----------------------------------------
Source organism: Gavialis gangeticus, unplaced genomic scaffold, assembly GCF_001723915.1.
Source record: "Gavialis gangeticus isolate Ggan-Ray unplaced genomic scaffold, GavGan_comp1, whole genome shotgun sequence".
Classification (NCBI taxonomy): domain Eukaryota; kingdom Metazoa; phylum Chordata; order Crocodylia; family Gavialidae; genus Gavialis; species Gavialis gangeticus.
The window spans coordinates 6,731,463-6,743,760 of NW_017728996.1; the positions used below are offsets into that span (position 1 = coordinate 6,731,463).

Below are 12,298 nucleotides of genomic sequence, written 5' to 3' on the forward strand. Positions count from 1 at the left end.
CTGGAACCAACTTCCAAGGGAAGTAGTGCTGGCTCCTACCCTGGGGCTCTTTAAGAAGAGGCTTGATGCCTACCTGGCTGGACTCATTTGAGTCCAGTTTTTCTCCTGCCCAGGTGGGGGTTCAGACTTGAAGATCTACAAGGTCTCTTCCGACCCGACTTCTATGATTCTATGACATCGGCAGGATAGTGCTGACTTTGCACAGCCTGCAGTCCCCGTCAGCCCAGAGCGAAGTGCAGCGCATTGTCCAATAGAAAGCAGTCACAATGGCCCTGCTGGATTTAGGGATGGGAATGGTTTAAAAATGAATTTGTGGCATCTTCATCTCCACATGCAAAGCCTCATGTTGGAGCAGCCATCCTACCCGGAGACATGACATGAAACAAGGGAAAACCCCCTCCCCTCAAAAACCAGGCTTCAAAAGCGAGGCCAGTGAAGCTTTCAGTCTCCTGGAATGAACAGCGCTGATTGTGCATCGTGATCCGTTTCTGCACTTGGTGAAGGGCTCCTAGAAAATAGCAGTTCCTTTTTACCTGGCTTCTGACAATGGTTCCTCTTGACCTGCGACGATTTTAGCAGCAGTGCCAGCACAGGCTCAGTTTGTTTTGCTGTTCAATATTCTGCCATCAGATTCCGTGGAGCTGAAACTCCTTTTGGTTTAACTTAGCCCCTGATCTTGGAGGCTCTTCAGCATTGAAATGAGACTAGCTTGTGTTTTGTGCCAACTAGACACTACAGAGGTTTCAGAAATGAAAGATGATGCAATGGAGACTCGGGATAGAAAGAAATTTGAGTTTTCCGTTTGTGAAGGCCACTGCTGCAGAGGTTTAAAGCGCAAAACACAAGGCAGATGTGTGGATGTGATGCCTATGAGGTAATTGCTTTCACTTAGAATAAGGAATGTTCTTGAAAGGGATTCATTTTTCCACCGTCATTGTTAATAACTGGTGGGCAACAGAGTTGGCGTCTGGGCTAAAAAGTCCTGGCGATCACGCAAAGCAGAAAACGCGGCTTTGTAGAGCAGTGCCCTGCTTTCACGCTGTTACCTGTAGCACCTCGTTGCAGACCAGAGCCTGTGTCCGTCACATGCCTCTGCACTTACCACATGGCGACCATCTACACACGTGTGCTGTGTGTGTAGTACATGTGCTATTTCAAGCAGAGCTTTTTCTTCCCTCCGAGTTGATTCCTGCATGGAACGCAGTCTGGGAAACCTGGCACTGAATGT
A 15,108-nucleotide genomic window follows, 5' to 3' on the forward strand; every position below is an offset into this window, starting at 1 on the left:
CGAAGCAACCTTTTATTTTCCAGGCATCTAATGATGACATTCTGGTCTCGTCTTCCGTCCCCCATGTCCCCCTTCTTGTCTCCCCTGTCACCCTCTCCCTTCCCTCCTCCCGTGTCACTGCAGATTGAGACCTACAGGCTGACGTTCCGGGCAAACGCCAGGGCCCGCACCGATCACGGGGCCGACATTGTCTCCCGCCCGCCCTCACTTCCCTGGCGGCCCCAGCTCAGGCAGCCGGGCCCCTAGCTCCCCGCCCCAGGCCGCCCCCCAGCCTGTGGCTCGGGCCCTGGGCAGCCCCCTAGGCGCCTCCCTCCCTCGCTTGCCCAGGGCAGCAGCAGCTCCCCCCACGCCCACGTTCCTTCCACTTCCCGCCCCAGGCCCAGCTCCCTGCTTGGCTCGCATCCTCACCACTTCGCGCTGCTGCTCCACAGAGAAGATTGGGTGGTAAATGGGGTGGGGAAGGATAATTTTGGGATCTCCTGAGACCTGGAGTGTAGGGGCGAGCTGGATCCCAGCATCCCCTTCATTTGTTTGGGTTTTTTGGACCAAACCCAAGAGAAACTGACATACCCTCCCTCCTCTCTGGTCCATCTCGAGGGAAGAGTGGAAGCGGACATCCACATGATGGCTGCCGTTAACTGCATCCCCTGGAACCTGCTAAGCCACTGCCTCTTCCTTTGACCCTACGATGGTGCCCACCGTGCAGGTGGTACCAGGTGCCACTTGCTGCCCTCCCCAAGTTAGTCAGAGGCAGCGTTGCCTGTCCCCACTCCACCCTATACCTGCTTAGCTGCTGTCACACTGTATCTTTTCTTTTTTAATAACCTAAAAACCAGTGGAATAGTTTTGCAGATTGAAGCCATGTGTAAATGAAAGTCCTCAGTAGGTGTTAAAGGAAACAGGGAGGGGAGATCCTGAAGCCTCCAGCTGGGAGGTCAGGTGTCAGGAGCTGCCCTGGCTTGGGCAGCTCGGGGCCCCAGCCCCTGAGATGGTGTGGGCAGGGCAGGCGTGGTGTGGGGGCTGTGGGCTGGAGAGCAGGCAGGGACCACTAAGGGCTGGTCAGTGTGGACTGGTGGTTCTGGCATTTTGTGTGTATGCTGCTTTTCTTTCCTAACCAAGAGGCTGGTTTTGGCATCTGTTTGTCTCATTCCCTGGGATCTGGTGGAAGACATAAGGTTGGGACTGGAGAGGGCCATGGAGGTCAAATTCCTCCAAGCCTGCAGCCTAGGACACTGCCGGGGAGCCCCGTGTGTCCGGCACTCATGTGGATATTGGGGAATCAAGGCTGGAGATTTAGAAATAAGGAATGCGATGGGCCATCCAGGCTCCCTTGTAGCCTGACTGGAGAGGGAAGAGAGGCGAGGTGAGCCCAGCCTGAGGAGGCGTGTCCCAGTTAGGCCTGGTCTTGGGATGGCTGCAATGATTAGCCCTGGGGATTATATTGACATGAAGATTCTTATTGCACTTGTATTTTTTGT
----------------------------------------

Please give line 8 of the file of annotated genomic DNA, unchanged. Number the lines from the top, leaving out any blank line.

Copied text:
CGAAGCAACCTTTTATTTTCCAGGCATCTAATGATGACATTCTGGTCTCGTCTTCCGTCCCCCATGTCCCCCTTCTTGTCTCCCCTGTCACCCTCTCCCTTCCCTCCTCCCGTGTCACTGCAGATTGAGACCTACAGGCTGACGTTCCGGGCAAACGCCAGGGCCCGCACCGATCACGGGGCCGACATTGTCTCCCGCCCGCCCTCACTTCCCTGGCGGCCCCAGCTCAGGCAGCCGGGCCCCTAGCTCCCCGCCCCAGGCCGCCCCCCAGCCTGTGGCTCGGGCCCTGGGCAGCCCCCTAGGCGCCTCCCTCCCTCGCTTGCCCAGGGCAGCAGCAGCTCCCCCCACGCCCACGTTCCTTCCACTTCCCGCCCCAGGCCCAGCTCCCTGCTTGGCTCGCATCCTCACCACTTCGCGCTGCTGCTCCACAGAGAAGATTGGGTGGTAAATGGGGTGGGGAAGGATAATTTTGGGATCTCCTGAGACCTGGAGTGTAGGGGCGAGCTGGATCCCAGCATCCCCTTCATTTGTTTGGGTTTTTTGGACCAAACCCAAGAGAAACTGACATACCCTCCCTCCTCTCTGGTCCATCTCGAGGGAAGAGTGGAAGCGGACATCCACATGATGGCTGCCGTTAACTGCATCCCCTGGAACCTGCTAAGCCACTGCCTCTTCCTTTGACCCTACGATGGTGCCCACCGTGCAGGTGGTACCAGGTGCCACTTGCTGCCCTCCCCAAGTTAGTCAGAGGCAGCGTTGCCTGTCCCCACTCCACCCTATACCTGCTTAGCTGCTGTCACACTGTATCTTTTCTTTTTTAATAACCTAAAAACCAGTGGAATAGTTTTGCAGATTGAAGCCATGTGTAAATGAAAGTCCTCAGTAGGTGTTAAAGGAAACAGGGAGGGGAGATCCTGAAGCCTCCAGCTGGGAGGTCAGGTGTCAGGAGCTGCCCTGGCTTGGGCAGCTCGGGGCCCCAGCCCCTGAGATGGTGTGGGCAGGGCAGGCGTGGTGTGGGGGCTGTGGGCTGGAGAGCAGGCAGGGACCACTAAGGGCTGGTCAGTGTGGACTGGTGGTTCTGGCATTTTGTGTGTATGCTGCTTTTCTTTCCTAACCAAGAGGCTGGTTTTGGCATCTGTTTGTCTCATTCCCTGGGATCTGGTGGAAGACATAAGGTTGGGACTGGAGAGGGCCATGGAGGTCAAATTCCTCCAAGCCTGCAGCCTAGGACACTGCCGGGGAGCCCCGTGTGTCCGGCACTCATGTGGATATTGGGGAATCAAGGCTGGAGATTTAGAAATAAGGAATGCGATGGGCCATCCAGGCTCCCTTGTAGCCTGACTGGAGAGGGAAGAGAGGCGAGGTGAGCCCAGCCTGAGGAGGCGTGTCCCAGTTAGGCCTGGTCTTGGGATGGCTGCAATGATTAGCCCTGGGGATTATATTGACATGAAGATTCTTATTGCACTTGTATTTTTTGT